- I didn't want to bear the responsibility for this.
- Somebody in the band needs to bear the responsibility for keeping time, and keeping everybody else in the same ballpark.
- The bees are moral agents, he argues, and must bear the responsibility for their own actions.
- 2.2Be able to accept or stand up to: it is doubtful whether either of these distinctions would bear scrutinyMore example sentences
- Sadly, such a picture does not bear scrutiny, especially in the so-called top clubs, where discrimination on the grounds of age and sex is not only routine, but all too often is revelled in.
- But to shackle the BBC in the pursuit of original journalism would be entirely wrong - so long as the editorial processes bear scrutiny.
- The idea that the growing number of clubs standing on football's equivalent of death row are somehow the unfortunate victims of a natural disaster does not bear scrutiny.
- 3Endure (an ordeal or difficulty): she bore the pain stoicallyMore example sentences
- But, you see, it's the woman that bears the difficulties of the pregnancy.
- Barbosa, the keeper who failed to save Brazil from Uruguay in the 1950 final, still bears his disgrace.
- Those risk-takers who attempt this method bear the ignominy of the dreaded spot if they fail.
- 3.1 [with modal and negative] Manage to tolerate (a situation or experience): she could hardly bear his sarcasm [with infinitive]: I cannot bear to see you hurtMore example sentences
- Unable to bear the situation any longer, Zhang Jianya turned to the court, alleging that Zhang Chun had criminally infringed upon his reputation.
- We all feel that we can no longer bear the situation as it is.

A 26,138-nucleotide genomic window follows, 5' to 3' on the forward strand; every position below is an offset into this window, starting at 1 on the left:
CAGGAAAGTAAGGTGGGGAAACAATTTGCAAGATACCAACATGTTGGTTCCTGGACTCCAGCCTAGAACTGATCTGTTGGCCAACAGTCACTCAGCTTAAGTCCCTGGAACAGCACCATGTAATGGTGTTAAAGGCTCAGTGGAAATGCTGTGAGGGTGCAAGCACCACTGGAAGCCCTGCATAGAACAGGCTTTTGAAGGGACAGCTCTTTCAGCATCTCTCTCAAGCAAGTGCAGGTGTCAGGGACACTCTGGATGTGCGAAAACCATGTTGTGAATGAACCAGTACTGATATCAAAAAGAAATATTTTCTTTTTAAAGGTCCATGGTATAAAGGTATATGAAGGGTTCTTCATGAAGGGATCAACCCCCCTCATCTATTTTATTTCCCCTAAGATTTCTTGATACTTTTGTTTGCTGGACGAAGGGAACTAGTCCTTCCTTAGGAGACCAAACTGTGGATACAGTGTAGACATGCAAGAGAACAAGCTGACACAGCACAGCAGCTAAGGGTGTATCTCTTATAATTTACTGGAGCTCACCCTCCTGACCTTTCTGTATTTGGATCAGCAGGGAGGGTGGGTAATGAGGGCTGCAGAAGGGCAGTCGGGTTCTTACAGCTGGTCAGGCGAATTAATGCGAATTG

- It was pouring with rain, so the mouse's hair was all spiky and we picked it up in a glass and took it into the front garden but could hardly bear to put it down because it was so cute.
- 3.2 (cannot bear someone/something) Strongly dislike: I can’t bear caviarMore example sentences
- Rather, women in contemporary India are also ‘subjected to the suppressed anger of the middle-class man’ who ‘needs his wife's salary to savour the goodies, yet cannot bear her independence.’
- ‘If you cannot bear your name being mentioned in criticisms, then you'd better go home and be an ordinary citizen,’ she said.
- As Dostoevsky once remarked, Russians cannot bear their own freedom; they seek someone before whom to bend their knee.
- 4Give birth to (a child): she bore six daughters [with two objects]: his wife had borne him a sonMore example sentences
- I myself had never had sisters or brothers - my mother had lost the ability to bear children at my birth.
- In 1851 he married Fanny Lucy Wightman, who was to bear six children, three of whom predeceased him.
- Herschel will leave nothing behind him because his late wife refused to bear children.
- 4.1(Of a tree or plant) produce (fruit or flowers): a squash that bears fruit shaped like cucumbersMore example sentences
- But, the birds can be brought back, if the authorities take up the planting of suitable varieties of plants, trees bearing berries and fruit.
- Plants can bear flowers and fruits at the same time, and die after fruiting.
- Even the most crooked apple tree can eventually bear good fruit.